November 15, 2006 8:21 AM PST
EU: Microsoft compliance deadline a week away
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The European Commission announced its deadline Wednesday, noting it has yet to receive "complete documentation" for technical information requested by EC in its March 2004 antitrust order against Microsoft. Among its stipulations, the order required the software giant to share protocol information with third parties, even rivals, so that their products could be designed to work with Microsoft's software.
According to regulators, the goal of the November 23 deadline is to have Microsoft's entire set of technical documentation available to potential licensees by the end of the month for their review.
"The Commission will decide in due course whether or not the technical documentation is in full compliance with the requirements of the March 2004 decision, taking into account comments from the potential licensees and advice from the (monitoring) trustee on whether the technical documentation is operational," the Commission said in a statement.
In July, the Commission levied a fine of $357.3 million (280.5 million euros) against Microsoft for continued noncompliance with its March 2004 order. European antitrust regulators also noted that if Microsoft continued to remain out of compliance, it would face a daily fine of 3 million euros--up from the 2 million euros in daily penalties originally imposed for ongoing noncompliance.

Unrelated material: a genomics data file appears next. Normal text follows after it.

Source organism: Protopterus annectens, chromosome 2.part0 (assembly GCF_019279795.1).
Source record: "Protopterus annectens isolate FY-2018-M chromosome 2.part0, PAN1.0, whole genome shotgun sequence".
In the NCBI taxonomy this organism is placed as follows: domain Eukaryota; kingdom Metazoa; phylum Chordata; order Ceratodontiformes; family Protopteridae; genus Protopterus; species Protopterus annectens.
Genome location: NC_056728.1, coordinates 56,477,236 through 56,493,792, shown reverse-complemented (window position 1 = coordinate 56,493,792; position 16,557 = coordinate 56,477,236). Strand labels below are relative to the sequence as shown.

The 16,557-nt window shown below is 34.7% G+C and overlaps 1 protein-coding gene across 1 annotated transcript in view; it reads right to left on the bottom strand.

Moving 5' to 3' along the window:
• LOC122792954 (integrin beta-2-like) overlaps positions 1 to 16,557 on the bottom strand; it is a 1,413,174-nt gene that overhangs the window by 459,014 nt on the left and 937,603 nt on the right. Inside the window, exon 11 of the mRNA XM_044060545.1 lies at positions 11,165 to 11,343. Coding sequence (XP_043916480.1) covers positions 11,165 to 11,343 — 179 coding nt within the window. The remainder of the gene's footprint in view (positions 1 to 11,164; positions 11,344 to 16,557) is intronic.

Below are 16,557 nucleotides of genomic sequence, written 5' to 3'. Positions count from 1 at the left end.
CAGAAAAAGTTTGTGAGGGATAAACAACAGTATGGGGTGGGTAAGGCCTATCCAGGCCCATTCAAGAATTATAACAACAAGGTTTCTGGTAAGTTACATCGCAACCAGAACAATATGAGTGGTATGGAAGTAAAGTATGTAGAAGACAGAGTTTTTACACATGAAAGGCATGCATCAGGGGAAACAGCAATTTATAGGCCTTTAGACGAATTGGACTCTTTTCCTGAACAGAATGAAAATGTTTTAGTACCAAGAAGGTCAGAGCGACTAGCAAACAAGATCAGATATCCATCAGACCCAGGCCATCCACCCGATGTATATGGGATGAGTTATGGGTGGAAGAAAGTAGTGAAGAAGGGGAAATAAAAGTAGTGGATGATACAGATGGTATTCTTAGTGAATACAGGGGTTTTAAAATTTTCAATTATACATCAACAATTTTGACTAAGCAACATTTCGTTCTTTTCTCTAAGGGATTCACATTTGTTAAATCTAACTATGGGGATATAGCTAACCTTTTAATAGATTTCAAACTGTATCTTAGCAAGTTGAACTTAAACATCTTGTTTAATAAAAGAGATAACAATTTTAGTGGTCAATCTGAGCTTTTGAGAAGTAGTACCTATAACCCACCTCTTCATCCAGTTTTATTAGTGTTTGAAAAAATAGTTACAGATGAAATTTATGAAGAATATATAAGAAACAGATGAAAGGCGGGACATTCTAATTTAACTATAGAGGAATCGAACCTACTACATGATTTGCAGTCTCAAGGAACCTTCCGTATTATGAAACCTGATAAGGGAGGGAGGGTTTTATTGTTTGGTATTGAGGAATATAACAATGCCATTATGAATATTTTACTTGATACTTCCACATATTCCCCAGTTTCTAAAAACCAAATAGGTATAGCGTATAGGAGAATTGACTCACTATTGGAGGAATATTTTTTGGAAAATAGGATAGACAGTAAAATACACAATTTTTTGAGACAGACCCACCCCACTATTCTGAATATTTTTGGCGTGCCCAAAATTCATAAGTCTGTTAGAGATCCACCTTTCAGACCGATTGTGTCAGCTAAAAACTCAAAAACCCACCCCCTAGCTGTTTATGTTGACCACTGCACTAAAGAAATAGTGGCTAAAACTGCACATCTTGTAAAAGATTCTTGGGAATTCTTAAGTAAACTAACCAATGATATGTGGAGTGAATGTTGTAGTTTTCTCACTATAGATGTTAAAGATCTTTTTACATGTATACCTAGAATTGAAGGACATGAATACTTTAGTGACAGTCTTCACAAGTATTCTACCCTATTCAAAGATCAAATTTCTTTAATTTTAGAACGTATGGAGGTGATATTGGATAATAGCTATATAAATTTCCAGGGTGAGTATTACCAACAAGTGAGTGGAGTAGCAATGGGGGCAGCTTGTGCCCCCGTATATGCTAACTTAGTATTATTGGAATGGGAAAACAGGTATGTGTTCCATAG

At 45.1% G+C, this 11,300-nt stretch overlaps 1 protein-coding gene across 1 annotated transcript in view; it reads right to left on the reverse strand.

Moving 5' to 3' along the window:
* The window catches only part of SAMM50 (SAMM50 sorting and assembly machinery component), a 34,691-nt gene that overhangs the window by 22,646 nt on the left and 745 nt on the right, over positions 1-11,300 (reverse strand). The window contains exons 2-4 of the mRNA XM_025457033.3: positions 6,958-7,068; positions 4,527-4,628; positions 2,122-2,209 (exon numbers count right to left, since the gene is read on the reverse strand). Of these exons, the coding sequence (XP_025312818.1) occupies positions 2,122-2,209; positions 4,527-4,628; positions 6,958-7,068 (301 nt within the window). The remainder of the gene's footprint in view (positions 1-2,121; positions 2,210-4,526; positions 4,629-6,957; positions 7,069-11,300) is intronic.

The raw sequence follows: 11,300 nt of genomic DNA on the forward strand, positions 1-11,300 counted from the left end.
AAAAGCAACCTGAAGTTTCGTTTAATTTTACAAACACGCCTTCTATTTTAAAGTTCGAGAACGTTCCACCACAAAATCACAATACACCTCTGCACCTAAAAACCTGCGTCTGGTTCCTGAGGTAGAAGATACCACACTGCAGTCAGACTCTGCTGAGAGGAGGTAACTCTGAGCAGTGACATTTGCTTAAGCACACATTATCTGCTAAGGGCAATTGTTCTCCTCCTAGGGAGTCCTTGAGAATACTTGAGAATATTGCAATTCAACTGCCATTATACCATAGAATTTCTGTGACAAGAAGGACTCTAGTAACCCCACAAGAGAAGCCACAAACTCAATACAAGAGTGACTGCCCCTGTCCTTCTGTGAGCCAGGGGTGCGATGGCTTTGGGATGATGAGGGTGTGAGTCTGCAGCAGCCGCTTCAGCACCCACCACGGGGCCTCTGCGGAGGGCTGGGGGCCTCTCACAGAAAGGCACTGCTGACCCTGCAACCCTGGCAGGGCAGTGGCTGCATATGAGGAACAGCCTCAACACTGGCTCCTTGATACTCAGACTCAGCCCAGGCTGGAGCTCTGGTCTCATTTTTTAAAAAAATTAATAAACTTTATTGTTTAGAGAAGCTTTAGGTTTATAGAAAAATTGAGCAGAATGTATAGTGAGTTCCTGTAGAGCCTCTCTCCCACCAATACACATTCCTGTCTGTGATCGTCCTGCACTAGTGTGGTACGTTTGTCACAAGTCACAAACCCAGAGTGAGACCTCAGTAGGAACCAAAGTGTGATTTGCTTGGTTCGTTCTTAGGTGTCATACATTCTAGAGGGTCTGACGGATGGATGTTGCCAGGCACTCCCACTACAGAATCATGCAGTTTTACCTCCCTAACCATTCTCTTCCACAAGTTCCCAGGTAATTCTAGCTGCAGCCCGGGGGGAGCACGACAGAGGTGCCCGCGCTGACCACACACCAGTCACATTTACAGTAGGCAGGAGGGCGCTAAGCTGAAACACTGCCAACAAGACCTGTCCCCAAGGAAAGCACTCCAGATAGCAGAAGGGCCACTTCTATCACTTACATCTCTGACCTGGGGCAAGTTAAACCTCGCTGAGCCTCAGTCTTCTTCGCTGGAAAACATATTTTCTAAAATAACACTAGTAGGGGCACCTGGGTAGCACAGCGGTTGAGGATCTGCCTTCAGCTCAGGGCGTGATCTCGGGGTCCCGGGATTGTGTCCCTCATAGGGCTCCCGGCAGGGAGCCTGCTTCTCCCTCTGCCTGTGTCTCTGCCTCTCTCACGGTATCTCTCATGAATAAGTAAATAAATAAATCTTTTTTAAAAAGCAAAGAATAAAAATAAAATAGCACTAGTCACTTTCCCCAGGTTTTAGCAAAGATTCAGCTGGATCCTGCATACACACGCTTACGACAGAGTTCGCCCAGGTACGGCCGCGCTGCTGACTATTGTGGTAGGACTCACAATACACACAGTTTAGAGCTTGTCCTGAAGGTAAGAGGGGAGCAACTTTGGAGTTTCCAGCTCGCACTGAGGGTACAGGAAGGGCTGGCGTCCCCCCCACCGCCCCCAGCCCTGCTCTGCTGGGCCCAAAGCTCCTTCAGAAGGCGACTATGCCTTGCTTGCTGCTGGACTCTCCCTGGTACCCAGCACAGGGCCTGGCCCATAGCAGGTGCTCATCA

"We have responded quickly and completely to all requests and queries on the technical documentation since the July deadline and have made very significant progress," a Microsoft spokesman said in a statement. "We stand ready to do any additional work that is required to comply with the Commission's decision."
The software giant has a group of 300 people assigned to fulfill the Commission's requirements for technical documentation.
"Microsoft is committed to full compliance with the Commission's March 2004 decision and we are working closely with the Commission and the monitoring trustee towards that goal," the spokesman said.European regulators acknowledged some progress has been made in taking Microsoft's information and turning it into specifications that potential licensees would be able to test.
Last month, Microsoft also announced changes it made to Vista that are designed to address concerns raised by the Commission over the search, file-formatting and security features in the next-generation operating system.
Microsoft declared last week that Vista was ready to ship to PC makers. Vista is expected to hit store shelves on January 30.